Yesterday, Barak had a meeting with National Security Advisor Steve Hadley, who will come to the region next week accompanied by his deputy for Middle Eastern affairs, Elliott Abrams. The White House is considered more skeptical than Rice and her people about the chances of an agreement, and Barak almost certainly tried to fan Hadley's skepticism. However, the reality that appears to be emerging is that Hadley and Abrams are not coming to spoil Rice's party.

Abrams and Jim Jeffrey, another Hadley deputy, met this week with a number of members of the Knesset Foreign Affairs and Defense Committee, who have been in Washington, and the message they transmitted was one of total support for Rice's moves. The MKs, who expected differences of opinion or at least hints of such gaps, did not find them. Abrams, who in the eyes of his critics is under constant suspicion of trying to neutralize Rice's political moves, repeated exactly the same messages they had heard the previous day from her deputy, Nick Burns. This will also happen next week in Jerusalem when he arrives with Hadley. Bush's speech on Wednesday, which expressed commitment to the idea of the conference, was aimed at emphasizing the fact that Rice has full backing.

Rice's marketing trip

Secretary Rice devoted her visit to the Middle East this week to aggressive marketing of her initiative. Her message was that it is very much worth Israel's while to achieve an agreement with the Palestinians while Palestinian Authority Chairman Mahmoud Abbas and PA Prime Minister Salam Fayad are still on the scene, and while the friendly Bush administration is still in power. She understands Israel's security concerns, but statesmanship is sometimes about making a choice between the bad and the awful, and if the current opportunity is missed, Israel will find itself facing the forces of radical Islam - and also a less friendly administration in America.

It is important, Rice preached to her Israeli interlocutors, that you not be conducting the same war as in 1967 and 1973. The problem today is far more complex and your conflict with the Palestinians has to be seen in terms of the regional and global battle of titans. The Palestinians are rapidly becoming more extreme. It is true that the public opinion polls are showing that most of them support a two-state solution, but this is not the case among the young people. You have to hurry up and act because the increasing Palestinian extremism will not stop at Hamas. If you miss out on Abbas, she said to the Israelis, you won't be facing only the local Hamas. And, in general, added the secretary of state, it's worth Israel's while to close a deal with the friendly Bush administration and not to wait for his successor, who by implication will be less empathetic.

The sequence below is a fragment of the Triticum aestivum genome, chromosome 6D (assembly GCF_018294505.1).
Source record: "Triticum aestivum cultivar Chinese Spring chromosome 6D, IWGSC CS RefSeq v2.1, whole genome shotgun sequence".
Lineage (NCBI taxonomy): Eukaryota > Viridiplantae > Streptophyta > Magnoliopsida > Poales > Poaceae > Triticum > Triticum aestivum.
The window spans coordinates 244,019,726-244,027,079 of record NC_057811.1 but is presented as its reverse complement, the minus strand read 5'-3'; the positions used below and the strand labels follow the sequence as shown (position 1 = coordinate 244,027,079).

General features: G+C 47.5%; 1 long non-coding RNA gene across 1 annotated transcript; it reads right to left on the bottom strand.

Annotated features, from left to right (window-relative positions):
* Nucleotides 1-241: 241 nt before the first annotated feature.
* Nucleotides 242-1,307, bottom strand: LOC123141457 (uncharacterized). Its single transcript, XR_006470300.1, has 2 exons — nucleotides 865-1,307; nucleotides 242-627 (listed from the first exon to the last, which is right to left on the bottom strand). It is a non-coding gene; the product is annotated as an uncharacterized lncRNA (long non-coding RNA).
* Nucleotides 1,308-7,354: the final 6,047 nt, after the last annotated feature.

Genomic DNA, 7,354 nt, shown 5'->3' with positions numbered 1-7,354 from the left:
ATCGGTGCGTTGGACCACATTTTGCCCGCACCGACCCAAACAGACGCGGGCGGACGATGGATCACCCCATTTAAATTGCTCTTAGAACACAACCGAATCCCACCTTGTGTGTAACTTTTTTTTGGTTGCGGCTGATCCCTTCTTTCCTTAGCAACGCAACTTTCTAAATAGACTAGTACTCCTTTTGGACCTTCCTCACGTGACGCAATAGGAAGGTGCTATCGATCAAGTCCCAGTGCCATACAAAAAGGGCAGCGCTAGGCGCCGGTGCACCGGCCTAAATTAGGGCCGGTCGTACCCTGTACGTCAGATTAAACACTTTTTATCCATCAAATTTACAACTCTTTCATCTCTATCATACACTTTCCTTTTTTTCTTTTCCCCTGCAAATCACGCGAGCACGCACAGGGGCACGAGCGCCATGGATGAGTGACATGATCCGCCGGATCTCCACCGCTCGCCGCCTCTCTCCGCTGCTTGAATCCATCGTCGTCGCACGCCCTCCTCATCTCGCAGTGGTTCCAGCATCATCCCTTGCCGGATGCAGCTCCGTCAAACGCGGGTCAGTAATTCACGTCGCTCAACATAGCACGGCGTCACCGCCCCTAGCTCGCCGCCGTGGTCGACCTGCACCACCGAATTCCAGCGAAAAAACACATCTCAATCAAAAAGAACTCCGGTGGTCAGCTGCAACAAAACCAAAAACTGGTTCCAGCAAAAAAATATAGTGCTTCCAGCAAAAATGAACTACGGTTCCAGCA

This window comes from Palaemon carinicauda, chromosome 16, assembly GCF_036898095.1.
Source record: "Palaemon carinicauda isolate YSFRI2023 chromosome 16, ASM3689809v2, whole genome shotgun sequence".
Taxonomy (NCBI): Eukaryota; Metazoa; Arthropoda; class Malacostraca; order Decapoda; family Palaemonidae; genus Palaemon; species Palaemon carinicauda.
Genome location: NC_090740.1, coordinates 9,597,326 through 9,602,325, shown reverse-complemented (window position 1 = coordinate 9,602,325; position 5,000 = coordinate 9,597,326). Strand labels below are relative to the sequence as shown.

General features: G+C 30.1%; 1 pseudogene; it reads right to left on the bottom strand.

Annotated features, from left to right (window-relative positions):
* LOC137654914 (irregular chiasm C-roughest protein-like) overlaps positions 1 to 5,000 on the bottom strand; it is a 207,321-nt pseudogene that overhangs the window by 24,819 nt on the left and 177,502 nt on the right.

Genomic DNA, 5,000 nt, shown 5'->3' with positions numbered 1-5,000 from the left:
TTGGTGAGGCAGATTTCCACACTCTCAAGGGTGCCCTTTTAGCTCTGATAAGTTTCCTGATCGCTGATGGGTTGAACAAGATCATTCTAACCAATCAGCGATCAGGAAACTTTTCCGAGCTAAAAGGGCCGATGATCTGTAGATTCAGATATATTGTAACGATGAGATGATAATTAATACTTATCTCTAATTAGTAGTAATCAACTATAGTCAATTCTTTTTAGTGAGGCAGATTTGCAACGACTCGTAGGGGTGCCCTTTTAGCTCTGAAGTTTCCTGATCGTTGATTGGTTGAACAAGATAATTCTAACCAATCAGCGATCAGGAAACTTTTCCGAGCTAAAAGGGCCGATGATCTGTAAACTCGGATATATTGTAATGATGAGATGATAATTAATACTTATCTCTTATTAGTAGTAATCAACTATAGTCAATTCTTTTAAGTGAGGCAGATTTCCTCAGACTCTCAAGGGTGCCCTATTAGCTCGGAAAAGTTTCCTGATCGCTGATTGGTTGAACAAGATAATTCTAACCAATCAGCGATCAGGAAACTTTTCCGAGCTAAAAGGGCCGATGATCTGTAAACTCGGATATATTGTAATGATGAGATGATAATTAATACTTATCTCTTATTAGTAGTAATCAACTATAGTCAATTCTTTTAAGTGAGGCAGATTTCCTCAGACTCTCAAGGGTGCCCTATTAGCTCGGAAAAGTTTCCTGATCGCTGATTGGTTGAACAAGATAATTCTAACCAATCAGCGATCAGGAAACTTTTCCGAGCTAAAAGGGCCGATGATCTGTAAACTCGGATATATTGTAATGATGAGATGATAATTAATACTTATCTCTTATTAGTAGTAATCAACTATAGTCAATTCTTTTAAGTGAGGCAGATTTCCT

At the beginning of the week the country's largest Orthodox Jewish organization, the Orthodox Union (OU), sent a worried letter to Prime Minister Olmert. Its members, skullcap-wearers and mostly people of the right, are not enchanted with Olmert's willingness to put Jerusalem on the negotiating table. The prime minister was courteous enough to reply with a denial. There are no negotiations on Jerusalem, he promised in his response. President Shimon Peres also made similar statements midweek during a visit to Safed. "There is no such thing as dividing Jerusalem," he said. "The only thing that the State of Israel needs is to ensure a Jewish majority in Jerusalem."

For anyone who is wondering about these political acrobatics, senior people in Jerusalem have offered a circuitous solution: There are no negotiations because the Palestinians can get only what we agree to give. In any case, Rice is insisting on advancing a comprehensive agreement that will touch upon all the "core issues"- Jerusalem and also the permanent borders and the refugees. She is strenuously opposed to postponement, or to focusing on taking small steps and strengthening the Palestinian economy. It is not going to work, she said. She reminded her interlocutors of how two years ago she achieved a "movement and accessibility agreement" regarding the border-crossing points to and from the Gaza Strip. It was never implemented because of your security worries, she said to the Israelis. There were terror attacks at those points and real alerts.